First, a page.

Recovery Plan for Europe

Aktualisiert: 29. Juli

You have certainly heard of the EU Recovery Plan and a total of €800 billion. The objective is clear – to boost the EU economy recovery after the pandemic. But what is this sum composed of and how is it distributed?

Well, to start with, it is actually part of an even bigger number. A long-term EU budget 2021-2027 of €2 trillion was agreed in December 2020. This is the total of

- A “normal” multiannual financial framework (MFF) of €1,2 trillion and

- The NextGenerationEU budget of beforementioned €800 billion, an exceptional temporary boost for the recovery

Both budget parts are allocated as follows

Let’s concentrate now on the NextGenerationEU. As seen in the image, more than 90% of it are dedicated to the Recovery and Resilience Facility (RFF): supporting reforms and investments undertaken by EU countries.

The aim is to mitigate the economic and social impact of the coronavirus pandemic and make European economies and societies more sustainable, resilient and better prepared for the challenges and opportunities of the twin transitions, climate neutrality and digital transition.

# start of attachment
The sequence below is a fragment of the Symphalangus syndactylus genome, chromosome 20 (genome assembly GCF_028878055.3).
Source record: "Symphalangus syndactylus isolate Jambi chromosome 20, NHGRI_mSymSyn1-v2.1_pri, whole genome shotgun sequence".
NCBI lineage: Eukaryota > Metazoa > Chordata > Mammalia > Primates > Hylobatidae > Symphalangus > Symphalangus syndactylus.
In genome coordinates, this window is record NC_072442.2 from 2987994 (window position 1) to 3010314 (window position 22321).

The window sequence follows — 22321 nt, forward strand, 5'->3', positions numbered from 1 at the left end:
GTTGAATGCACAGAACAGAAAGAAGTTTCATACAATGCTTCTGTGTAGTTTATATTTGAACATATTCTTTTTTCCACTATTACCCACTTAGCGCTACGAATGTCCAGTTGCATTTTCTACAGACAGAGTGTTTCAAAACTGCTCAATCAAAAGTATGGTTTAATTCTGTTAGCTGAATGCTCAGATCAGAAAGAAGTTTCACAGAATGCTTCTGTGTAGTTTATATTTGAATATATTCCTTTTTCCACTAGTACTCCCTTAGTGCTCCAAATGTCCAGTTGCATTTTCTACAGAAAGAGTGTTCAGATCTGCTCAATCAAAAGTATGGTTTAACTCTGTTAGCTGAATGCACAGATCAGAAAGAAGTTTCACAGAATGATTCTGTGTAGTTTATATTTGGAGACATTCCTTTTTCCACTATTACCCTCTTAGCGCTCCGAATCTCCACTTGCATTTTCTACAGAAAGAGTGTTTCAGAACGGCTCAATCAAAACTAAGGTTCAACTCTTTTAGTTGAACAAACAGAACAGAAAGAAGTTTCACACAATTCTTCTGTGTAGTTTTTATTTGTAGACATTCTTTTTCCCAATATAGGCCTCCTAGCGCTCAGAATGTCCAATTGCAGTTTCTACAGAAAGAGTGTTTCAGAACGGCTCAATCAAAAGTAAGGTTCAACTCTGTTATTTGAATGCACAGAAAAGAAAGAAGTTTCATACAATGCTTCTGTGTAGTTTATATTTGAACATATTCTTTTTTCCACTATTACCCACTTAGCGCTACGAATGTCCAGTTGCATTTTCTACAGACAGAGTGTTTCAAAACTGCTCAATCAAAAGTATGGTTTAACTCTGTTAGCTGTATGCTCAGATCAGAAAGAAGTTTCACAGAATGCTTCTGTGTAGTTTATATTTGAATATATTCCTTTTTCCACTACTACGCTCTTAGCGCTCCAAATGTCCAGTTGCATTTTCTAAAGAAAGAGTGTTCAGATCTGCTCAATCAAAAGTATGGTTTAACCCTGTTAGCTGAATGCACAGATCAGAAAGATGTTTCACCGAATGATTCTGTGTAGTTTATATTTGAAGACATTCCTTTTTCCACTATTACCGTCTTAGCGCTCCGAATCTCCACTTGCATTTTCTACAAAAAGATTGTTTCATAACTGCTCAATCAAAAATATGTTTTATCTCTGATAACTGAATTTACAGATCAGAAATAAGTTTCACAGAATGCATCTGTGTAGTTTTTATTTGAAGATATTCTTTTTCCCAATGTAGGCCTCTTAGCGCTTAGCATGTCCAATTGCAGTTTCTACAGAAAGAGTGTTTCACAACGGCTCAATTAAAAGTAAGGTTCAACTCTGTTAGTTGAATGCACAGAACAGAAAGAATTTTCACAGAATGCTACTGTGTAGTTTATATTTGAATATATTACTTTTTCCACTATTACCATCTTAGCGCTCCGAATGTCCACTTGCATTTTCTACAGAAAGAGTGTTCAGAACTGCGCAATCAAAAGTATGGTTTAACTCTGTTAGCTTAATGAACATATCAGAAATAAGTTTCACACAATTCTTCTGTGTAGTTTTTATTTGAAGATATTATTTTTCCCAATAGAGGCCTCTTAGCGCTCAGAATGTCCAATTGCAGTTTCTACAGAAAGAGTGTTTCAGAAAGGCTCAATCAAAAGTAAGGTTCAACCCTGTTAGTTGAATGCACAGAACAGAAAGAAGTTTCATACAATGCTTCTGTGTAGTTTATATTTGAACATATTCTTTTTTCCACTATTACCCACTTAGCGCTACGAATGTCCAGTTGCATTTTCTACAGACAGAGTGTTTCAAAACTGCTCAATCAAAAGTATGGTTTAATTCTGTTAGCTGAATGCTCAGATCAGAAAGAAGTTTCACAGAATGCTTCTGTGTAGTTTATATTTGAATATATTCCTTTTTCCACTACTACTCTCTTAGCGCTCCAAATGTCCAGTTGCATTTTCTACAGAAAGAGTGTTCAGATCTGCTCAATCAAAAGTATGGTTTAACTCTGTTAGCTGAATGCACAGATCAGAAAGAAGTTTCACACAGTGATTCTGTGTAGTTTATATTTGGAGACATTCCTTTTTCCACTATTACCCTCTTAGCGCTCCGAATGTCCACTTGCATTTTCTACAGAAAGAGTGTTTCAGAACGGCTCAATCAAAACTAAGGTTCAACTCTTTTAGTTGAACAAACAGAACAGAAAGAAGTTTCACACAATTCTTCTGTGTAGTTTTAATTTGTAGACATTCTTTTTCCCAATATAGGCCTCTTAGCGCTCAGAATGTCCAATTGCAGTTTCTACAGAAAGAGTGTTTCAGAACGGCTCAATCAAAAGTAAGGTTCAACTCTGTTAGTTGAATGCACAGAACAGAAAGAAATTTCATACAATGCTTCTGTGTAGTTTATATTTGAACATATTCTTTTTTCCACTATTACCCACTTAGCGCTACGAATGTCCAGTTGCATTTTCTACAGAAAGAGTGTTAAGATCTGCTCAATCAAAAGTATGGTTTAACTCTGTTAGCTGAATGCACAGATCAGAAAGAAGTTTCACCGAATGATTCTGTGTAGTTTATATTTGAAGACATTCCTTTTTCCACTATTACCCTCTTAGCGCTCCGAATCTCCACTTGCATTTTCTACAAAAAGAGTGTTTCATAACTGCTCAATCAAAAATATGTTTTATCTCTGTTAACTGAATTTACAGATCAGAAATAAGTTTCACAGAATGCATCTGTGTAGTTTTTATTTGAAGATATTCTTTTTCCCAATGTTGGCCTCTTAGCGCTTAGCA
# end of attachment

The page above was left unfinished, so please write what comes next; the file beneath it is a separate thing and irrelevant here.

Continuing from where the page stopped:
By the way, the RFF is roughly divided into 53% grants and 47% loans.

The RRF entered into force on 19 February 2021. It finances reforms and investments in Member States from the start of the pandemic in February 2020 until 31 December 2026.

To benefit from the support of the Facility, Member States submit their recovery and resilience plans to the European Commission. Each plan sets out the reforms and investments to be implemented by end-2026.

These plans should effectively address challenges identified in the European Semester, particularly the country-specific recommendations of 2019 and 2020 adopted by the Council. It should also advance the green and digital transitions and make Member States’ economies and societies more resilient.

How is the RFF divided up between countries?

On 30 June 2022 an update on the allocated grants per country was published. Main receivers are

- Spain: €77 billion = 23%

- Italy: €69 billion = 20%

- France: €37 billion = 11%

- Germany: €28 billion = 8%

- Poland: €23 billion = 7%

It came into my mind occasionally during past months, I had heard about the total of €800 billion. But now what? Is the money getting spent? Well, I found it. You can follow the process when countries are submitting their plans, getting approvals and receiving payments. It is ongoing and you can monitor the progress here. Also the milestones per country and target achievements per country are monitored and you can find them here.

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